Sideloading is the ability to download content from the internet to your PC and then copy that content to your digital device. It’s not as convenient as using wi-fi, but it actually works quite seamlessly when you know how. I sideloaded a Word file to my Fire, as well as the working copy of my ecookbook, AND the Jo Blankenburg music track. I’m sure I could sideload a video as well if I wanted to.

Until I take screenshots of sideloading on the Fire, you can find detailed instructions on how to sideload content to a Kindle e-reader here :

http://wp.me/P25AFu-1ga

The pictures will look different but the process is essentially the same on both devices –

– connect the micro USB cable to the Fire

– connect the USB end to the PC

– open Windows Explorer and navigate to the folder containing the file[s] you want to copy to the Fire

– copy/paste the file to the appropriate Fire folder [or drag and drop it there]. In My Computer, the Fire shows up as an external drive, complete with all of its internal folders such as ‘Books’, ‘Music’ etc.

Once you’ve copied the file to your Fire, disconnect the device, open to the relevant folder, and your book/song/document etc should be accessible via a simple tap of your finger. Not bad for a tablet that cost just $149.00 AUD!

Oh, wait! Did I forget to mention how incredibly CHEAP this baby Fire is? Well it is, and the $149 AUD price tag was a huge factor in my decision to finally buy a tablet. Yes, I wanted one to test out my ecookbook, but there was no way known I was going to pay through the nose for the privilege. With the Fire 6, I really feel as if I’ve got value for money.

So was there anything about my new Fire 6 I didn’t like?

I can’t really say there was anything I actively disliked, but there were a couple of small niggles.

1. Despite having learned the  ‘swipe’ technique on my smart phone, I did not find the Fire as easy to use as it was cracked up to be. The main menu items worked as advertised, but once I went deeper, finding my way back was hard.

For example, opening up a book and reading it is quite simple on the Fire, but once I finish reading and want to do something else, I’m in strife because all the navigation icons have disappeared. I have to tap blindly across the top of the Fire until I finally hit the right spot and the menu/navigation icons become visible again.

If you are having the same problem, try tapping just below the front camera. The camera is that very small circle just visible on the top frame of the Fire :

Fire tap spot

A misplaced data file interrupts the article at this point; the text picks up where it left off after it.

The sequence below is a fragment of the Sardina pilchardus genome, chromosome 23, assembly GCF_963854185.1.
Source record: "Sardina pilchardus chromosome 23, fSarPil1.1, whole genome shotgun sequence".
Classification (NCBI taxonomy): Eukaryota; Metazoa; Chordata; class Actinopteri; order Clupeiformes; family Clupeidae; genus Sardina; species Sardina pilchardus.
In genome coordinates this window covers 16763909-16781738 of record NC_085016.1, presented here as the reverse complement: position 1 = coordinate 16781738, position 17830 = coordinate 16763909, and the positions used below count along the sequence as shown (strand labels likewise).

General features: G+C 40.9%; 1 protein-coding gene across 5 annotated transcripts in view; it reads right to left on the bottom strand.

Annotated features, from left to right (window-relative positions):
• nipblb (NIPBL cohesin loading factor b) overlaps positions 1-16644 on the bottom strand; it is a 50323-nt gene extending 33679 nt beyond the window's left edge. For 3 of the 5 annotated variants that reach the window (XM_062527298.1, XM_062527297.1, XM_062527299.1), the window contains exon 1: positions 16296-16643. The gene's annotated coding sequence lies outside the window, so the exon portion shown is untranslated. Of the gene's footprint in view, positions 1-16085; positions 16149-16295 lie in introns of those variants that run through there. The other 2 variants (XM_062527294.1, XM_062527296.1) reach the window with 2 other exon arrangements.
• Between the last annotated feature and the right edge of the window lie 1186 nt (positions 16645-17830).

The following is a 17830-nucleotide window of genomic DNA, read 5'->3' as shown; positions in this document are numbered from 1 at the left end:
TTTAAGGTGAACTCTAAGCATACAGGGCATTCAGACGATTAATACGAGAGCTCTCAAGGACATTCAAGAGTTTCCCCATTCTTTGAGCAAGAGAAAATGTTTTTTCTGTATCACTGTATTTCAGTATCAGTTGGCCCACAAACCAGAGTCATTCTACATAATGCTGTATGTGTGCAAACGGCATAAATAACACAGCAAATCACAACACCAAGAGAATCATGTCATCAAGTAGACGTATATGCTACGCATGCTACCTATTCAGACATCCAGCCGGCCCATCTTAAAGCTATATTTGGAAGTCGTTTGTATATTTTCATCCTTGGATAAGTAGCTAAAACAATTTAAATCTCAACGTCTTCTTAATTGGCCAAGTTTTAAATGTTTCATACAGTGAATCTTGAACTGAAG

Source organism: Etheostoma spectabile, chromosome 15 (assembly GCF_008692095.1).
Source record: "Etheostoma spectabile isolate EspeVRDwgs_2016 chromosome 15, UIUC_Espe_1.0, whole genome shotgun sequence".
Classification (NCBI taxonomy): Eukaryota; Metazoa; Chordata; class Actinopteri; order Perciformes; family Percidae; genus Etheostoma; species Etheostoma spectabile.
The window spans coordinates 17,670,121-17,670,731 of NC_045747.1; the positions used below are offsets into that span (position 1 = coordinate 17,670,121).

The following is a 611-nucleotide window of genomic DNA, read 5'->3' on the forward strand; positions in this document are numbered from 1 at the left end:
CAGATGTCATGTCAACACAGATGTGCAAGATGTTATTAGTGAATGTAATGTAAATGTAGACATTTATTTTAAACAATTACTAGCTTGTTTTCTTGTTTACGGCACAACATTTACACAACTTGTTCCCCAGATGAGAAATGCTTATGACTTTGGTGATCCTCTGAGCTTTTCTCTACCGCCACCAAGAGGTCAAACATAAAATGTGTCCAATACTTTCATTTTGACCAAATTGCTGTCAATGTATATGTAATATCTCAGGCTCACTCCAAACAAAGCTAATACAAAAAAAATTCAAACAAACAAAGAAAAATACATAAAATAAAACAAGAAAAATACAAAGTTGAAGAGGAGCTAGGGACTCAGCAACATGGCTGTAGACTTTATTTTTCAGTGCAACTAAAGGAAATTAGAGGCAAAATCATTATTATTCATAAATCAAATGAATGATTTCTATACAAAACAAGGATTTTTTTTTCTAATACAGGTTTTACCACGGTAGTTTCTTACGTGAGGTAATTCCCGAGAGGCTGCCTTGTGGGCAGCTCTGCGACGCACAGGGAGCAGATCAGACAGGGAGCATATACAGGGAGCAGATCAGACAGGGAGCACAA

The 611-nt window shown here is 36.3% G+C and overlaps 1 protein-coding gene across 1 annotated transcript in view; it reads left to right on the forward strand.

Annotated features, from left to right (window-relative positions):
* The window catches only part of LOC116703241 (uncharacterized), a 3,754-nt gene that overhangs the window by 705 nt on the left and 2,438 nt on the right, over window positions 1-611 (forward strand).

2. Another niggle is the size of the battery icon. At 61, my eyesight is just not up to such a miniscule icon, and I have to put my reading glasses on to see how much charge I have left. As being able to adjust the font size is a huge selling point for me [so I don’t have to wear my glasses], this kind of defeats the purpose just a tad.

3. Last but not least is the lack of a true user manual. The Fire 6 did come with documentation, in multiple languages, but the instructions boiled down to one small page on how to connect and charge the device. If you need to know more, they provide the url for a support page. Not exactly great for Baby Boomers like me.

I did, in fact discover a handy youtube video that walked me through the main features of the Fire 7 [similar enough to make no difference] but I would have preferred a user manual I could keep on hand.

Aside from those 3 niggles, I have to say that I am 95% happy with my baby Fire. The features are great, the colour display is lovely and the price is spot on. These may not be important reasons for someone from the techie generation, but I think many people from my generation will find the Fire 6 just right for their needs. Highly recommended!

Meeks

 

 


Kindle Loudmouth – whatever will Jeff Bezos think of next?

I love my Kindle, but I have to say right now that I don’t think I’ll be getting the latest version. Called ‘Flare’, this new Kindle’s claim to fame is that it broadcasts the title of the book you’re reading… out loud!

Apparently this is meant to show the world how smart you are? Or something. Watch this video to see for yourself :

http://www.thepassivevoice.com/07/2014/new-kindle-feature/?utm_source=feedburner&utm_medium=email&utm_campaign=Feed%3A+ThePassiveVoice+%28The+Passive+Voice%29

I particularly liked the bit about the guy and girl sitting at separate tables in a restaurant, checking out what the other is reading. Cute. Although I do wonder what message you’d be sending if your Kindle blurted out “Fifty Shades of Grey!”

Okay, that was my bit of fun for the day.

cheers

Meeks


Tic [toc] – A clickable Table of Contents!

It’s almost midnight but I finally did it! Vokhtah now has a proper Table of Contents right at the front – and you don’t have to use the awkward Kindle Go-to function to see it or use it. 😀

To explain why this is making me so happy I have to backtrack a little to a comment Metan made last week about moving the Vokhtan dictionary to the front so people could see it.

Given the extreme ‘otherness’ issues of Vokhtah, and the fact that so much is explained in the dictionary, I finally pulled my finger out and re-arranged the layout to have the dictionary right at the front.

Unfortunately, when I transferred the new file to my Kindle so I could check it out, I discovered to my horror that the dictionary went on for pages and pages – literally about 20 odd. Sci-fi or not, I couldn’t see people patiently paging through so much just to get to the start of the actual story. 😦

That was when I realised the problem was not so much that the dictionary was at the back, but that no one knew it was there.

My next experiment was to type up a manual Table of Contents showing the dictionary, and insert it into the book. I put the new page at the front, where it would be nice and visible. It looked good, but was like a politician’s promise – not worth the pixels it was written in because it had no functionality. To look something up in the dictionary you still had to get to the end of the book, or fiddle with the Kindle Go-to function.

By this point I was literally pulling chunks of hair out. In desperation I emailed the wonderful Mark Fassett [the developer of StoryBox, the writing software I use].

Was there someway of setting up a clickable Table of Contents in the actual ebook, I asked.